So can you give me an idea about the price I should expect for my business? I didn't had a website for a long time and whether you believe it or not, I only developed a website last year just to give my business a name- which has been running successfully only on the basis of my name so far Most of my old time clients still prefer to contact me at my personal emails, so I guess I would need to surrender my personal emails and passwords to the buyer...am I right?


    To me, this looks really complicated Please let me know how would I proceed if I finally make up my mind to sell my business. What price should I expect?


    Thanks,
    6thsense


    BTW, sorry for this excruciatingly long post

  2. #2
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    No, it isn't. It is a great post... but I am not 100% sure if this is the right area, so I am moving it to Business & Legal

  3. #3
    Life is short. Be happy today! silver trophybronze trophy Sagewing's Avatar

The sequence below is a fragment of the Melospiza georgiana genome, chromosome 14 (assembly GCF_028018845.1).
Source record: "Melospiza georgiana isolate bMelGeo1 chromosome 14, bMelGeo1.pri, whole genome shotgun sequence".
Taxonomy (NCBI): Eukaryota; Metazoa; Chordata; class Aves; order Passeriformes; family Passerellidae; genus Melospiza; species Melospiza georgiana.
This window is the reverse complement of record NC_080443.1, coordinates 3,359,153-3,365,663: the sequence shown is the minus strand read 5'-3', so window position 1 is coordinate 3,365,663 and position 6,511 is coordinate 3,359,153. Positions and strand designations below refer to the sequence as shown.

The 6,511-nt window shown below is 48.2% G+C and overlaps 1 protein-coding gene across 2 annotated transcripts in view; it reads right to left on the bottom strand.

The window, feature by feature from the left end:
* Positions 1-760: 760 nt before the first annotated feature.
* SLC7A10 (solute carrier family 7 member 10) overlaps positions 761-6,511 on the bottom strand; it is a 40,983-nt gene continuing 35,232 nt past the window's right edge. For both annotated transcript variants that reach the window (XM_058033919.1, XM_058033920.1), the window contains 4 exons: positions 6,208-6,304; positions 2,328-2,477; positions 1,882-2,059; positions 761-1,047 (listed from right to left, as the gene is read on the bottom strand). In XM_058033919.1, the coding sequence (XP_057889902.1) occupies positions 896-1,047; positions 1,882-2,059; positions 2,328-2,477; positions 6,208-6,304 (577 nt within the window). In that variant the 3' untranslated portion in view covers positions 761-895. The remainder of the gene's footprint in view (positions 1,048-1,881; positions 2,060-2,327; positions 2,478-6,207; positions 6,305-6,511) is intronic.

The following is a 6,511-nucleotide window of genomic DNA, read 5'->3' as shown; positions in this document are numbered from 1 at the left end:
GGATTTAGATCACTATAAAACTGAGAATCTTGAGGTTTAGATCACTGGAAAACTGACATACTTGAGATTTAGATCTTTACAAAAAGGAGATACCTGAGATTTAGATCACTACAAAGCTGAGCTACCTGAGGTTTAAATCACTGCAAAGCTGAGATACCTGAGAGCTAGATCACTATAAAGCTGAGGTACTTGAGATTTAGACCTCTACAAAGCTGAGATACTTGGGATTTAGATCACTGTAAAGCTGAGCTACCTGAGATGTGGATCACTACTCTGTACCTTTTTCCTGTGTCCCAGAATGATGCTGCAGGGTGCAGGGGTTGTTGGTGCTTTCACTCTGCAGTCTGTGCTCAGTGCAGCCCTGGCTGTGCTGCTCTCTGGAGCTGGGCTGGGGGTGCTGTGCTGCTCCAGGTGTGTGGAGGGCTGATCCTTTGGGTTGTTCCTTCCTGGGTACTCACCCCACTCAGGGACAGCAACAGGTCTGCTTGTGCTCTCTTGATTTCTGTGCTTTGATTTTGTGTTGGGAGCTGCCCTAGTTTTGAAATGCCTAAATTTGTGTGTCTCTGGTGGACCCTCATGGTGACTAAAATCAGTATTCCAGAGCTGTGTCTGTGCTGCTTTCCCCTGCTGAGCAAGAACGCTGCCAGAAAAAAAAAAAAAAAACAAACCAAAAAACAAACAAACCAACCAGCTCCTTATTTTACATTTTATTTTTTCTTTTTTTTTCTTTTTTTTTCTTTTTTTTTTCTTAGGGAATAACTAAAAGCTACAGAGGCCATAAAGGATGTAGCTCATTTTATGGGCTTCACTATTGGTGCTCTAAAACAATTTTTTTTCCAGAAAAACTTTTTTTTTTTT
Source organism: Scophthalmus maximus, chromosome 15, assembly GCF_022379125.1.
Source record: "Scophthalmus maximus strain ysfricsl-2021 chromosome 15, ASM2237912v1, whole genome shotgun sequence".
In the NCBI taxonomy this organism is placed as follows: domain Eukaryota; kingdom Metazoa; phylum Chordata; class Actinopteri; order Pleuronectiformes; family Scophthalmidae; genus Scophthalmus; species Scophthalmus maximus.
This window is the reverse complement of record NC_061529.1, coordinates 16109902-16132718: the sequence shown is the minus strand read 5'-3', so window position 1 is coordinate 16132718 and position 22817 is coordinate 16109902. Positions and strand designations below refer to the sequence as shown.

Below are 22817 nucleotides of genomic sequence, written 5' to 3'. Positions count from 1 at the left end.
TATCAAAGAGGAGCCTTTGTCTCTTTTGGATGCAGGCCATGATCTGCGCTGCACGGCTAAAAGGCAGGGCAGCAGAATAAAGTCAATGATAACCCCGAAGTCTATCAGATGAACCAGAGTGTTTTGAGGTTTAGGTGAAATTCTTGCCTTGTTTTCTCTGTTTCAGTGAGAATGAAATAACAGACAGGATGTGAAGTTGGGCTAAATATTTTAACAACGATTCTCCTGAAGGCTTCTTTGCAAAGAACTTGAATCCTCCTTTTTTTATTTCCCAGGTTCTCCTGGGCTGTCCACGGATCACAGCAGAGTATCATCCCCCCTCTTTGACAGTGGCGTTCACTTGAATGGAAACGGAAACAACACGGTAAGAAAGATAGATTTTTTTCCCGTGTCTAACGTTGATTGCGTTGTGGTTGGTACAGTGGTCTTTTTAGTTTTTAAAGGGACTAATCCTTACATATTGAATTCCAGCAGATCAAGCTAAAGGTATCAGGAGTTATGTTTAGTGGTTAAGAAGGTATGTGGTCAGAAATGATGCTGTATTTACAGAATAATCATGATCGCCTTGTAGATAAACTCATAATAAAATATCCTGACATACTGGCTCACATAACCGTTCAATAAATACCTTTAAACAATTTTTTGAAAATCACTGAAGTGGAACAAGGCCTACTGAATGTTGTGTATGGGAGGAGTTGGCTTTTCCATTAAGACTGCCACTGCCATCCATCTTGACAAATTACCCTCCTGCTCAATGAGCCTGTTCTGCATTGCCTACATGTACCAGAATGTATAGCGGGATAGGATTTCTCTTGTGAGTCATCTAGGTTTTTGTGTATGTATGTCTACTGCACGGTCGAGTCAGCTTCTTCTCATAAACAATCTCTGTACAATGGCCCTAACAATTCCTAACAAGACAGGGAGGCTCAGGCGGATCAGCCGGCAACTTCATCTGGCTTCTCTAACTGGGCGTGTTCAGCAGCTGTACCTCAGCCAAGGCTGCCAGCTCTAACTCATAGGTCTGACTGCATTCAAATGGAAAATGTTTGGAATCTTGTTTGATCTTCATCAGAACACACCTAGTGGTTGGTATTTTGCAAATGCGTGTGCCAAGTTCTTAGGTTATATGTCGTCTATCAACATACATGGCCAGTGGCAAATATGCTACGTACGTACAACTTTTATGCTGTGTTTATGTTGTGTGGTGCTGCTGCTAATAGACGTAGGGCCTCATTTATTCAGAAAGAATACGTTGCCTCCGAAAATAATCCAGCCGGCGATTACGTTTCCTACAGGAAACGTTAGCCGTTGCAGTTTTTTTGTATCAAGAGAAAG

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    Well, lets see. You do some stone age marketing twice a year and earn a cool million in less than 3 years, and that's as an unincorporated individual with health issues.

    That sounds pretty good to me. Send over your financial and if they check out, I'll offer you a million in cash.

  4. #4
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    Closer to 4 years and I'm betting that's revenue and not income.
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  5. #5
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    Quote Originally Posted by amf45 View Post
    Closer to 4 years and I'm betting that's revenue and not income.
    Yes, that's revenue and not the income. But a major portion of this is the income. Just to clarify, the rates I charge for translations are less than what most reputed companies charge. Obviously anyone taking it over from me can charge whatever they want.